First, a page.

I’m in the middle of an unresolved relational conflict, and it has consumed a lot of my thoughts of late. Last Thursday and Friday I discussed this relationship in four different conversations, seeking advice.
Or maybe I was really seeking validation for my point of view.
America, I have deep compassion for your pain, and I simultaneously need to tell you, for your own good, at some point you need move through your grief and get back to work.
My wife is a biochemist by training, and she was the one who came up with the name “Catalyst” for my fledgling consulting practice in 2006. A catalyst is a substance that accelerates a reaction without itself being changed by the reaction. I thought that was a perfect metaphor for the work we do– encouraging change in others. As we end 2012, I’m realizing that the metaphor is incomplete.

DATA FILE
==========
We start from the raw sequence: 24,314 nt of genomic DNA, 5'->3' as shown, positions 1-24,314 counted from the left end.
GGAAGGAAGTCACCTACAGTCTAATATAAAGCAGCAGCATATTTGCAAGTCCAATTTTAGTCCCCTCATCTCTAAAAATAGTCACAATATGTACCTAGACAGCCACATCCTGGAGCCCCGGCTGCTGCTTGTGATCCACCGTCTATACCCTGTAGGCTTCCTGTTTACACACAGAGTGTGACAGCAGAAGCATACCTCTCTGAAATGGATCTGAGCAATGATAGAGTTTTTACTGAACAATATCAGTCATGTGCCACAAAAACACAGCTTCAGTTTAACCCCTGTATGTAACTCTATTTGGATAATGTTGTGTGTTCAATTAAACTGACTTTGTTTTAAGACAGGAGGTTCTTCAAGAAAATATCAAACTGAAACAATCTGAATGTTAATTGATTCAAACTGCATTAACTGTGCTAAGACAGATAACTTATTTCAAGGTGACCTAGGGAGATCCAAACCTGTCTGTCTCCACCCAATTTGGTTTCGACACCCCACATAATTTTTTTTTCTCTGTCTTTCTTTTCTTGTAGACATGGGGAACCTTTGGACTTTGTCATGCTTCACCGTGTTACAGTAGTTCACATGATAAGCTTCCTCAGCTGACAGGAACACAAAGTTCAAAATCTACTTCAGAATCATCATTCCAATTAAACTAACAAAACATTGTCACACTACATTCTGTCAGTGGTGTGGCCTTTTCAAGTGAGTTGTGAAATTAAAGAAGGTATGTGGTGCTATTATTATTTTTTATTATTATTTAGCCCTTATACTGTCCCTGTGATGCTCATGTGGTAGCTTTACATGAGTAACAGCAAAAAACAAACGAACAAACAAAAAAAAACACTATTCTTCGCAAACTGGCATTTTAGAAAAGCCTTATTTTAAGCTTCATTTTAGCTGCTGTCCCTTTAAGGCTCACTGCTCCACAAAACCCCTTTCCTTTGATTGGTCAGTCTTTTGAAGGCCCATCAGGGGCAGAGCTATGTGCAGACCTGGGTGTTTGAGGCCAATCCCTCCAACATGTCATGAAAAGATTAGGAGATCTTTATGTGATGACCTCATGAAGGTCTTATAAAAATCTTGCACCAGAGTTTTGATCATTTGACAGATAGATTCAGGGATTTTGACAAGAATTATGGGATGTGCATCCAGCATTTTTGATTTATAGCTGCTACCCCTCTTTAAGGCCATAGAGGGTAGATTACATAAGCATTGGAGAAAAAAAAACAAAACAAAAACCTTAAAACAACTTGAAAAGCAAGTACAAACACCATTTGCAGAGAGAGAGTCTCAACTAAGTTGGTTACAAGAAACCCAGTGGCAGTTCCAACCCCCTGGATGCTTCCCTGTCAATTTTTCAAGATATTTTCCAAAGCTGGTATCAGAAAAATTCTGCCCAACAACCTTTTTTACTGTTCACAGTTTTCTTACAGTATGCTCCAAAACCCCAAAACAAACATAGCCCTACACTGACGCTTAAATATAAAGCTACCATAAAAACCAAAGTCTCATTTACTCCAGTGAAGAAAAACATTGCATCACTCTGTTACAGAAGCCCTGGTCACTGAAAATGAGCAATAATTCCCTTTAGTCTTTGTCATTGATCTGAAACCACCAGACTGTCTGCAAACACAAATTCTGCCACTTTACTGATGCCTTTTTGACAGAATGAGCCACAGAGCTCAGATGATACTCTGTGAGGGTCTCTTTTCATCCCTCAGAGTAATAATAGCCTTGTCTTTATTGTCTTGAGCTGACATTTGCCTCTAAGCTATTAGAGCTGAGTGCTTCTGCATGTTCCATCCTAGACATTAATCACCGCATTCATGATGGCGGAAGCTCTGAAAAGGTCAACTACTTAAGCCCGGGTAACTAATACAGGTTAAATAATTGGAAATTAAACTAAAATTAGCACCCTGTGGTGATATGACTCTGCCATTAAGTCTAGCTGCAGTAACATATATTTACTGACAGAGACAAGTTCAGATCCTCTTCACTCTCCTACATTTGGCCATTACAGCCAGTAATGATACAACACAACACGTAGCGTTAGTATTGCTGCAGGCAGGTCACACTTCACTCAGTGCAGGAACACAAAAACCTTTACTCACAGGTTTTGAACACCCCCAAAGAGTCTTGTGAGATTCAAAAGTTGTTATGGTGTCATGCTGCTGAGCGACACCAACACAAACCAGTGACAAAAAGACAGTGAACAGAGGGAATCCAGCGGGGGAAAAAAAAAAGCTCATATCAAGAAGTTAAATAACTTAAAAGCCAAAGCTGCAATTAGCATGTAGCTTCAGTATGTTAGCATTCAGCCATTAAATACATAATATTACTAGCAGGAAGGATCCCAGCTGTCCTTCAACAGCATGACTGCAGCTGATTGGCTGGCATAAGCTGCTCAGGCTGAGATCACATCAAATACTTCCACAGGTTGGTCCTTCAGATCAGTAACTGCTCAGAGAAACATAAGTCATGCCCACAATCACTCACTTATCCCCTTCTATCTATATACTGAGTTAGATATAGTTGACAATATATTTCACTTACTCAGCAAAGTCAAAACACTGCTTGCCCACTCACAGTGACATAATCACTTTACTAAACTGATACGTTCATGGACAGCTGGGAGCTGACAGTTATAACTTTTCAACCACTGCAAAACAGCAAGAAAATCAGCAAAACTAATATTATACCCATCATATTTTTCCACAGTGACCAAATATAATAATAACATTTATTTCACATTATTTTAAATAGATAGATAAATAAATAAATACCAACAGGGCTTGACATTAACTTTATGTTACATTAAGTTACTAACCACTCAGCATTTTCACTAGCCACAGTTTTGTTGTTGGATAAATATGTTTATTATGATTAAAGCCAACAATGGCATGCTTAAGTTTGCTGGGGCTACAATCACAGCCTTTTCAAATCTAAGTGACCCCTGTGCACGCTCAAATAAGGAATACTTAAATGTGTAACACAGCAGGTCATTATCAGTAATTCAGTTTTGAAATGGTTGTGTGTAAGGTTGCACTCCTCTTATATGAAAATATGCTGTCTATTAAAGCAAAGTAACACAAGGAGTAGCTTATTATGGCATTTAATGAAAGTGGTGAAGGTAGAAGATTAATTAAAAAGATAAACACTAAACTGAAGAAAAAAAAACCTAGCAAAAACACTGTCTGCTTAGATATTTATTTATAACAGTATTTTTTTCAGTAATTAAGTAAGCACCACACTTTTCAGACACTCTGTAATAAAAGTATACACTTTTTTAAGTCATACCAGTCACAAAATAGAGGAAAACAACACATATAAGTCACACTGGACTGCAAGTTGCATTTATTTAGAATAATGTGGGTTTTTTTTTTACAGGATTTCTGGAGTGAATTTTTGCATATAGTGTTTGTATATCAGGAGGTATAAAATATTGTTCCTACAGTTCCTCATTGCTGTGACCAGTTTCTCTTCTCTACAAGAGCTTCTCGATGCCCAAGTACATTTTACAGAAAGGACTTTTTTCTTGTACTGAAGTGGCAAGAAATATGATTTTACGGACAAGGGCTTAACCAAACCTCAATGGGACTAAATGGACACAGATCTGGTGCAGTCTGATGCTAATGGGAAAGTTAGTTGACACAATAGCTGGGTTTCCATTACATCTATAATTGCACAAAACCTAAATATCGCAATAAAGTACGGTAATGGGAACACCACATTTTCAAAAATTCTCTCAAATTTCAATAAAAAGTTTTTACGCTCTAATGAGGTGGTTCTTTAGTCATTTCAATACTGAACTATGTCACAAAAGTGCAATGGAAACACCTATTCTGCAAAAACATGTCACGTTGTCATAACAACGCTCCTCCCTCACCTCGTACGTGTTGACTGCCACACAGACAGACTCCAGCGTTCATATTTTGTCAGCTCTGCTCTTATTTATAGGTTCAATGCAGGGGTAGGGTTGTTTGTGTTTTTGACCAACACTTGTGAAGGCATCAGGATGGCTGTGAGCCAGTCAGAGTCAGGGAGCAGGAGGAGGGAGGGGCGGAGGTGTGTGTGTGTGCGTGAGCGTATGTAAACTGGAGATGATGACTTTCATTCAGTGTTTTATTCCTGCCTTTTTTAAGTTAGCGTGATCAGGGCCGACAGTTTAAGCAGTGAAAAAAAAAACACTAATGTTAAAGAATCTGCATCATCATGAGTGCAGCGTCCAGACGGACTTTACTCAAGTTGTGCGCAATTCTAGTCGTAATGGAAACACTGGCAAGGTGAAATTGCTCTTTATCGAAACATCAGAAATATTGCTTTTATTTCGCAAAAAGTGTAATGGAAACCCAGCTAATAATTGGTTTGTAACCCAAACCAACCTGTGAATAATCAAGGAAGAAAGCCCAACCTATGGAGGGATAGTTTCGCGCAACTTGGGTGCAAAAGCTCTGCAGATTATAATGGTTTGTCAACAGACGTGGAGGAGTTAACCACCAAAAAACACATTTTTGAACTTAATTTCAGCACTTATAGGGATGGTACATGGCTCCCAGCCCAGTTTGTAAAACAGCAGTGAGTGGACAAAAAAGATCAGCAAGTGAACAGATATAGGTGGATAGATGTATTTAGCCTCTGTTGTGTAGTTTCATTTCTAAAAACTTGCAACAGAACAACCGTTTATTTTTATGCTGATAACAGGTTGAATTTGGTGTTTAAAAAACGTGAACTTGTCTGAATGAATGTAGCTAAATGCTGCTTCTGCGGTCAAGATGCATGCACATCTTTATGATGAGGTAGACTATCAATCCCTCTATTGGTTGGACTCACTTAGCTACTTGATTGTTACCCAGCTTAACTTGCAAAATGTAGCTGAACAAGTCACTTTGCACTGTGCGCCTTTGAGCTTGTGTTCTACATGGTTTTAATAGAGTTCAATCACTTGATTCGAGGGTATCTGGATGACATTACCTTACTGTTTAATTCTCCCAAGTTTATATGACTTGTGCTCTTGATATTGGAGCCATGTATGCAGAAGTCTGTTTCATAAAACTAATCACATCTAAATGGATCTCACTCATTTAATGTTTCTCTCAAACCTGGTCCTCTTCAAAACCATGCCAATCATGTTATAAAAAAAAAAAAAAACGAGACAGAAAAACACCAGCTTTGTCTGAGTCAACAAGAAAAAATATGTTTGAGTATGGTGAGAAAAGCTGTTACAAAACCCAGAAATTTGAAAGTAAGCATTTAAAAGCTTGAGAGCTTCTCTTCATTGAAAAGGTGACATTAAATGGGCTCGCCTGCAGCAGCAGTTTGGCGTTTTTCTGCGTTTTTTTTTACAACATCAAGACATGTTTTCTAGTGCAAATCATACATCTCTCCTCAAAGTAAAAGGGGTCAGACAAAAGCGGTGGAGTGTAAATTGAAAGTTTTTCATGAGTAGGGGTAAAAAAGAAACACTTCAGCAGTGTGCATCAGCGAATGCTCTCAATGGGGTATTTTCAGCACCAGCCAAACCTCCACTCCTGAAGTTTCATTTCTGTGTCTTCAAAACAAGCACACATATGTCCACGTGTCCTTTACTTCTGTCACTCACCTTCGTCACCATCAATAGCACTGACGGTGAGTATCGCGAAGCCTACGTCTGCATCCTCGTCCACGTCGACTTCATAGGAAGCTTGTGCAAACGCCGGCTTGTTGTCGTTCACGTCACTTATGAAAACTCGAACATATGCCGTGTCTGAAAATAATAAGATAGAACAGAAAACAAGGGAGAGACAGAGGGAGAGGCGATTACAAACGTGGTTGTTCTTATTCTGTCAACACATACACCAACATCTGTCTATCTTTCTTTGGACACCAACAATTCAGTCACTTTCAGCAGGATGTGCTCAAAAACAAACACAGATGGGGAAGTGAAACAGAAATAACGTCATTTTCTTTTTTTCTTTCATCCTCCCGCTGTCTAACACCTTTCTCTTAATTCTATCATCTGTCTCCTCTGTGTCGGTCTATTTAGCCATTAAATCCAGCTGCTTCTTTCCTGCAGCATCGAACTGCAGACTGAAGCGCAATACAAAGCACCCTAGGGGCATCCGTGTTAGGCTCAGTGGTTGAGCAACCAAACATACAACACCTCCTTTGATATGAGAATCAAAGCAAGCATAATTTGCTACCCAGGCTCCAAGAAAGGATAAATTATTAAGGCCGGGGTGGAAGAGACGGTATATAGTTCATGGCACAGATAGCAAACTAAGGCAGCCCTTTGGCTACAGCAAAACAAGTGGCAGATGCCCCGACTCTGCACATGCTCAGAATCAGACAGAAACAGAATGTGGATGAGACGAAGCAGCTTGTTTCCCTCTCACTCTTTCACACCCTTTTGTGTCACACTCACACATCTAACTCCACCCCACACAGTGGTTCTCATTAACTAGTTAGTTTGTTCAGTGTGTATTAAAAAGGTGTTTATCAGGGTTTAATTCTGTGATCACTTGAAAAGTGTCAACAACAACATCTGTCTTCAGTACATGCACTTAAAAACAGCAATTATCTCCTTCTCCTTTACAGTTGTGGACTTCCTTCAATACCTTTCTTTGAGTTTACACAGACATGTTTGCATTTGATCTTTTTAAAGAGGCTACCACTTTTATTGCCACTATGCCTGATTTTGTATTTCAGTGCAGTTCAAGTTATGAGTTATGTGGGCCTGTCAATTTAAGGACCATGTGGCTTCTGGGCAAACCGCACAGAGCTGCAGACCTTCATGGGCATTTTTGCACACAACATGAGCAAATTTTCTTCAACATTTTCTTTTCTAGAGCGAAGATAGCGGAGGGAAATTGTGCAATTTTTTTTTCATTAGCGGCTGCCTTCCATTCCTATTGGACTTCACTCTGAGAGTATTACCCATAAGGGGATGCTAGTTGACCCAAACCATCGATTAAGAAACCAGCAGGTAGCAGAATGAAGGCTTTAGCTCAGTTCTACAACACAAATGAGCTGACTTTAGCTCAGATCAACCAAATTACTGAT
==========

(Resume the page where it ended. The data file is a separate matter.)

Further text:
For the past four years, helping teams build high-trust relationships has been a significant portion of my consulting practice. My clients and I achieved some decent results together, but something was missing from my approach. Up until 2010, I had assumed that 2 people who have a damaged-trust relationship can shake hands, agree to work together, “let bygones be bygones,” and move forward in a trusting way.
I was wrong.